Three years ago, when Hurricane Sandy highlighted how quickly rumours could spread, the social networks were simply platforms. Having them play an active editorial role seemed inconceivable. But as they all move into the publishing space more aggressively (Twitter Moments, Snapchat Live, Apple News, Facebook Instant Articles), it doesn’t seem so strange to consider that they might need to add debunking to their list of responsibilities.
When I was training BBC journalists in UGC and verification between 2009–2011, the role of the BBC in debunking social media content was raised frequently. It was always countered with the argument that if you debunk some stories, you need to debunk them all, because by not debunking a story, you’re effectively suggesting it’s true.
Staying across all social content, verifying publicly in real time, involves significant resourcing challenges but on a story as important as the Paris attacks, when there are so many people following along on social media, there is a clear need. Round-up articles the following day are not good enough. We need a service for live debunking in real time.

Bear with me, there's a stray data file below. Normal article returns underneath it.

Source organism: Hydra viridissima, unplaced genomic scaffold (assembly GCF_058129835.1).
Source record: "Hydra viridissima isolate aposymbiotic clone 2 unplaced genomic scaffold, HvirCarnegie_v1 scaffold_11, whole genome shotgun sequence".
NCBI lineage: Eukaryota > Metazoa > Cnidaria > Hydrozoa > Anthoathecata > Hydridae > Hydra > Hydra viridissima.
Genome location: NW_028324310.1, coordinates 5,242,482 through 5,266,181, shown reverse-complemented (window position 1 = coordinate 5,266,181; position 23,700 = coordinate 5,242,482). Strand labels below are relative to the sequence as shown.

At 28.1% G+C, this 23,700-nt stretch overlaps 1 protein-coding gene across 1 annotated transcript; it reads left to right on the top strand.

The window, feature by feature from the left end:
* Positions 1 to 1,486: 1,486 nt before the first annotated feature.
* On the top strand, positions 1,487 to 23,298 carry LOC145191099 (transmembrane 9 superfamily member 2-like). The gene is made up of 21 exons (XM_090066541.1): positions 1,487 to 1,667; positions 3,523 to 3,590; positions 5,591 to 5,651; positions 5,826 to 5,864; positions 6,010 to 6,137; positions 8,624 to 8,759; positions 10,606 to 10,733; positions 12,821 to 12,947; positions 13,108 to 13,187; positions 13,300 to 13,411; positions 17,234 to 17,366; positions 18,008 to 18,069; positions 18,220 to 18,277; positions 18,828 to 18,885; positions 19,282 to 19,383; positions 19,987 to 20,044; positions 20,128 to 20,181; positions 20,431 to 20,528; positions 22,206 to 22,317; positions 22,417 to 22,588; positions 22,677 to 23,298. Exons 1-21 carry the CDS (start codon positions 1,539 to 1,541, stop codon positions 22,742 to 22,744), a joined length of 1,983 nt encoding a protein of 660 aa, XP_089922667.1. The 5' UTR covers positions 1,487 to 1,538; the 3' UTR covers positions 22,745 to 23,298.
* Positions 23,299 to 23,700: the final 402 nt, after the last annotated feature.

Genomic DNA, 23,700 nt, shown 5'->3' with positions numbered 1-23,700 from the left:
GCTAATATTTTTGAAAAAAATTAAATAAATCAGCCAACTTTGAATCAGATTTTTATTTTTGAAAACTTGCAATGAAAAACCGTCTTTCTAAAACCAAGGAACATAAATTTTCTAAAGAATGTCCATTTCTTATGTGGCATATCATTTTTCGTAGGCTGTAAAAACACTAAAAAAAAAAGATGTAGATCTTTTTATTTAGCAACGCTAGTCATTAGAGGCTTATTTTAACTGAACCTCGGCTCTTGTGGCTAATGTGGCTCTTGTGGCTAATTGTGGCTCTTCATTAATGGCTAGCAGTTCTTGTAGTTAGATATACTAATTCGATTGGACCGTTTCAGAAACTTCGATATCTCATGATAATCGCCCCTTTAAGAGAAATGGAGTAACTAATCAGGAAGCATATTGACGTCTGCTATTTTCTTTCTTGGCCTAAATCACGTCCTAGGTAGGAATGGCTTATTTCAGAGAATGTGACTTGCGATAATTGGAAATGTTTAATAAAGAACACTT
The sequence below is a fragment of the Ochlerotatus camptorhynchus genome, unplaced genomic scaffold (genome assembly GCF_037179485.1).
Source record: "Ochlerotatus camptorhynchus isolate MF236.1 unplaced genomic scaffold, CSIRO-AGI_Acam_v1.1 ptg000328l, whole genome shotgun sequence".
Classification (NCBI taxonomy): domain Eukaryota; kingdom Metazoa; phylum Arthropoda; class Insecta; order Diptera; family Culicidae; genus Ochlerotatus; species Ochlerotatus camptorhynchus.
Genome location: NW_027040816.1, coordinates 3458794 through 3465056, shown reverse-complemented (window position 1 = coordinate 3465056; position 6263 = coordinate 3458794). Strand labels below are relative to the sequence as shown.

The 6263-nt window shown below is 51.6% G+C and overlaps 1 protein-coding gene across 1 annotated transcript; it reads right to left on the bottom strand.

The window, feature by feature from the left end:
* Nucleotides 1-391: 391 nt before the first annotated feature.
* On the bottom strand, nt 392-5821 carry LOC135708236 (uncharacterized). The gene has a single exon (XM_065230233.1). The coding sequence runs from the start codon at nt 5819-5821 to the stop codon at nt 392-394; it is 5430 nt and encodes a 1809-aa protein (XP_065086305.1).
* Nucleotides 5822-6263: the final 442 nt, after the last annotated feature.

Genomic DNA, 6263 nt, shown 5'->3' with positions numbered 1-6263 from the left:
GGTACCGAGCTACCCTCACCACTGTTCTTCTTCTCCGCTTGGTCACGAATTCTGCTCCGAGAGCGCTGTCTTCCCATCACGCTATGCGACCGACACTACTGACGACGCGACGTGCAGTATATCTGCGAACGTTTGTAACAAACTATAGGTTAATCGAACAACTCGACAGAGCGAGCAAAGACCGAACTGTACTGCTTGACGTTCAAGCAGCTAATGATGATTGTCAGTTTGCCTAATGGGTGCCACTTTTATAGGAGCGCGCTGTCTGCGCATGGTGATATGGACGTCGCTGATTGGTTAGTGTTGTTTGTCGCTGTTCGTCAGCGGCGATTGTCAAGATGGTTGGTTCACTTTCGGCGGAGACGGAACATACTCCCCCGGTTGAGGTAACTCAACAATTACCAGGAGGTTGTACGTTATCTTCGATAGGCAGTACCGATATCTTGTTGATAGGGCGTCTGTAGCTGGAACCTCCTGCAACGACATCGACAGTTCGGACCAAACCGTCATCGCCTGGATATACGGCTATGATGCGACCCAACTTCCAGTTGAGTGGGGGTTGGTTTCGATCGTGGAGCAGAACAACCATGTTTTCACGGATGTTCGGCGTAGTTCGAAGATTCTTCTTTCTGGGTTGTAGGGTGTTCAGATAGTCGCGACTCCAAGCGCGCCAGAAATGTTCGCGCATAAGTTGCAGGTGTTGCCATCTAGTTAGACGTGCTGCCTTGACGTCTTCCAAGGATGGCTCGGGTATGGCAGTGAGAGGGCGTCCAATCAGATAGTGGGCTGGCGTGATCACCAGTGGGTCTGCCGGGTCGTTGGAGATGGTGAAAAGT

Yesterday, Jack Jones, a British YouTube prankster, with almost 86,000 followers on Twitter, posted this image.
This image is from August 2006 and a simply reverse image search means you can find the original very quickly and easily.
Jack Jones’ post, despite being told that the photo was not from the Beirut bomb on Thursday 12th November, is still up on Twitter. As I type, it has over 50,000 RTs and 36,000 likes.
Journalists can retweet this tweet and add their own typed text of FAKE, but it means the original tweet stays out there, with no-one to challenge it. It will be re-found in the coming days and more people will share it.